Check the latest provider info
Most people only look at their provider directories to see which doctors participate with their plan. It’s a good idea to take it one step further and call their office to see if they still accept the plan—even if they’re listed in the provider directory, there’s a chance it may not be up-to-date and your doctor may not accept the plan anymore. That’s important information to know, because unless it’s an emergency, some plans may not cover your care if you see providers who aren’t part of the network. If you’re choosing a new health plan, it’s a good idea to check with your doctor to make sure he or she still accepts the plan you’re considering. Usually the provider information on health plans’ websites is more current than what’s listed in the paper directories.
Look at the hospital selection
Besides doctors, provider directories also include a list of hospitals, but if they are listed under the “Emergency Services” section, keep looking to see which hospitals are part of the health plan’s network for non-emergency care. All hospitals in Florida are required to see you for an emergency, regardless of your insurance, so just because the hospital you like is listed for emergency care, it doesn’t mean your plan will cover non-emergency care there. Most people rarely need emergency care—it’s much more likely they’ll need services like a knee replacement or cataract surgery. But if the hospital you trust is not in the provider network for non-emergency care, you may be forced to get your healthcare from a hospital you’re not comfortable with and don’t want to use. Or in some cases, the provider you select may not have hospital admitting privileges at the hospital you prefer. So, make sure the hospitals, surgery centers, and other facilities you trust are part of your plan’s network for those non-emergency situations. A good provider network will include a choice of several facilities conveniently located in your area. Unless you need highly specialized care, you shouldn’t have to drive to another county to see a participating provider.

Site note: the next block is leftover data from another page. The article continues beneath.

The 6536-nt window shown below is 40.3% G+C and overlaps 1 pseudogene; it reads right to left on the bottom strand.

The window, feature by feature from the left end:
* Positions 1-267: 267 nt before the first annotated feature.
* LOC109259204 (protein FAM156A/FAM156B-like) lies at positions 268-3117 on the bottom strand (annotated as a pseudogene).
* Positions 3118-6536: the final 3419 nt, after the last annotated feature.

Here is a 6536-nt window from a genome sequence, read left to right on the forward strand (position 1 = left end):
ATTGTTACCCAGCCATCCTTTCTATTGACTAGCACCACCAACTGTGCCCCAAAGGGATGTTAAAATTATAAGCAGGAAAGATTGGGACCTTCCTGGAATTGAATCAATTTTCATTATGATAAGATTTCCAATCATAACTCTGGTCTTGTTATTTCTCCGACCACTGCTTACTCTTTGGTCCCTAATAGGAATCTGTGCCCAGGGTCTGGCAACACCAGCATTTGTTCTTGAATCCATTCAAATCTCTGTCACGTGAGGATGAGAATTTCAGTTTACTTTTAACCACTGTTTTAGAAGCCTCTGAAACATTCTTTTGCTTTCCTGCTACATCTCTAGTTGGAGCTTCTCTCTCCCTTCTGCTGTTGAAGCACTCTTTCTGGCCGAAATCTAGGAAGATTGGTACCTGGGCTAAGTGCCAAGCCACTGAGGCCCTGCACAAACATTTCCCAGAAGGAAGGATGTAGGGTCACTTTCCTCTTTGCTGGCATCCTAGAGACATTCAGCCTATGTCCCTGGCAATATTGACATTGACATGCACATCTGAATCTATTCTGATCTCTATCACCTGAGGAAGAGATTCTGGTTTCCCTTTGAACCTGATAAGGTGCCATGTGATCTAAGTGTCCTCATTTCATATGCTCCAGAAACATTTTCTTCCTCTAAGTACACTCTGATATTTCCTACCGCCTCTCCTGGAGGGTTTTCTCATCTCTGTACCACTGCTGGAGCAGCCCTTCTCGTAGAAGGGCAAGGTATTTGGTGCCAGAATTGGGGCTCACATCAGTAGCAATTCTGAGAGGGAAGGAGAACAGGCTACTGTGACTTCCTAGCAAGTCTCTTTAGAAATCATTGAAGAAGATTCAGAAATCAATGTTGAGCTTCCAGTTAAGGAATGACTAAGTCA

Also, health plans with contracted provider networks have already verified their providers are properly licensed and qualified to perform the services they offer. Participation requirements vary among health plans, so check the provider directory to make sure the doctors are board certified in their specialty and the hospitals are accredited. Board-certified doctors have met educational requirements and passed rigorous testing in their field, and accredited hospitals meet high quality standards for things like patient rights, medication safety, infection control, and outcomes.
Sometimes if a health plan has a limited choice of doctors or other providers, it can be a warning sign that providers have a difficult time working with that health plan. It could mean important services aren’t usually covered, claims aren’t paid quickly, or authorizations are complicated or rarely approved. No one likes the high cost of healthcare these days—but your policy could be a waste of money if you can’t get the services you need from the doctors and hospitals you want.
Whether it’s for your house, your car, or your health, the purpose of insurance is to protect you from catastrophic financial losses. We don’t like to think about the day we may suffer a serious injury or illness, but the truth is it can happen when we least expect it. Be sure to review all coverage options on hospitalizations.
Helpful hints for choosing a Medicare Advantage plan